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Mexico. The remains of over a hundred children in an underground tank. Were they poisoned?

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All of the more than a hundred children sacrificed and buried in the pre-Columbian Mayan city of Chichen Itza in Mexico were male, new research shows. This is a big surprise for scientists: similar Mayan burials most often contained the remains of either only young women, or women and men.

The remains of over a hundred children were found in 1967 by archaeologists in a chultun, an underground tank used to collect water, including rainwater. Now DNA obtained from the skulls of 64 people has allowed us to obtain more information. Geneticists concluded that all the people buried in the chultun were male, and a quarter of them were closely related to each other.

What is known about those buried in the mass grave

The remains of two sets of twins were also found in the mass grave. According to a paper published on Nature magazine's website on June 12, most of the boys were aged between three and six and were buried between the 7th century and the mid-12th century AD.

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– It's amazing! – admitted the co-author of the new publication, Oana Del Castillo-Chavez from the National Institute of Anthropology and History in Mexico, commenting on the fact that all those buried were boys and some of them were related. Why are scientists surprised? Similar Mayan burials most often contained the remains of either only young women or women and men. This was the case with the tomb called the Sacred Cenote, also located at Chichen Itza. Making such sacrifices was associated with requests for fertility.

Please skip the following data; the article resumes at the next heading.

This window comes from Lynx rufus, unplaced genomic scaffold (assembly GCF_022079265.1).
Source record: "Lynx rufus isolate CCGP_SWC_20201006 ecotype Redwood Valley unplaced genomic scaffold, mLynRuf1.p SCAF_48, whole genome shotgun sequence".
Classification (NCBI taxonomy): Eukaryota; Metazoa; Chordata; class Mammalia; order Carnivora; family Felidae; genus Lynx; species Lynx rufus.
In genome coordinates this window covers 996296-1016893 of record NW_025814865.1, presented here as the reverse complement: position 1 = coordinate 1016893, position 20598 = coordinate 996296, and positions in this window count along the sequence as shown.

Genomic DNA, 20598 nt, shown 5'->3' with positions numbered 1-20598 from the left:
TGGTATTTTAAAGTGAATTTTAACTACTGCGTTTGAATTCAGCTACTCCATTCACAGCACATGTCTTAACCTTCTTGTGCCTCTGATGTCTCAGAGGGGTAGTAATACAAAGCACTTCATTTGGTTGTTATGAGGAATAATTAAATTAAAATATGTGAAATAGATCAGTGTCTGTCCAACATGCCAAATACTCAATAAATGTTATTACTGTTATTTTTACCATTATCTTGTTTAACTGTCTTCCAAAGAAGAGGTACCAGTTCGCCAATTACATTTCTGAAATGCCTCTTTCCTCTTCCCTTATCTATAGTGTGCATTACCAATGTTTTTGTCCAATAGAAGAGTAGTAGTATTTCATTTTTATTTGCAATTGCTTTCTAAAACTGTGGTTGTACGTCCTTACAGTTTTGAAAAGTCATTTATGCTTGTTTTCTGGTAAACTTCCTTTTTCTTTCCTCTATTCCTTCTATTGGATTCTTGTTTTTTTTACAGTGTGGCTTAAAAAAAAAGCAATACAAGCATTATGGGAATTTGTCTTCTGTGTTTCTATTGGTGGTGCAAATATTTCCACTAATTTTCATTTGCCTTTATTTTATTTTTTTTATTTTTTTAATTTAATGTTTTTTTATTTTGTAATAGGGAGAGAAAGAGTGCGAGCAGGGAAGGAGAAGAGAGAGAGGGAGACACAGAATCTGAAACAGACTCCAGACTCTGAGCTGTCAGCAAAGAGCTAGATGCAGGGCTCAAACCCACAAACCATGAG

SEE ALSO: An extraordinary discovery in Greece. The government called a meeting

How the children died

According to the main author of the publication, Rodrigo Barquera from the Max Planck Institute for Evolutionary Anthropology in Germanythe close relationship of people may mean “that only certain families had access to this tomb and that not everyone could place their children in it – this was a great honor.”

Investigators have not yet determined how the children died. – When examining the bones, we did not find any signs of trauma, so they were not thrown into the chamber – Barquera told Live Science, adding that further analysis could help determine whether they were poisoned.

Relief of human skulls, Chichen ItzaShutterstock

According to Barquer, in the case of the boys' burial, this may mean that offerings were made to the gods asking for better crops or rainfall. He does not rule out that it was also a monument in honor of the twin heroes who, in Mayan beliefs, were to go to the underworld to avenge their father.

SEE ALSO: Bloody rituals that were meant to extend the summer. What happened at “Stonehenge of the Sea”

The DNA of the victims was compared with the DNA of modern Mexicans

The authors of the study also compared the DNA of the victims with the DNA of modern Mexicans who live on the Yucatan Peninsula and the Chichen Itza area. They noted that the current living population has a higher prevalence of genes associated with resistance to the Salmonella enterica bacterium than the sacrificed children. This is intended to confirm the hypothesis that the epidemics that occurred during the colonial period contributed to an increase in the number of these genes in the population – the scientists write in the article.

Chichen Itza, a UNESCO World Heritage Site, is one of Mexico's most popular tourist attractions. Over two million people visit this place every year. One of the main structures of the city ruins is the pyramid of the god Kukulkan.

Chichen Itza Shutterstock

SEE ALSO: Another spectacular discovery at the excavations in Pompeii

Main photo source: Shutterstock



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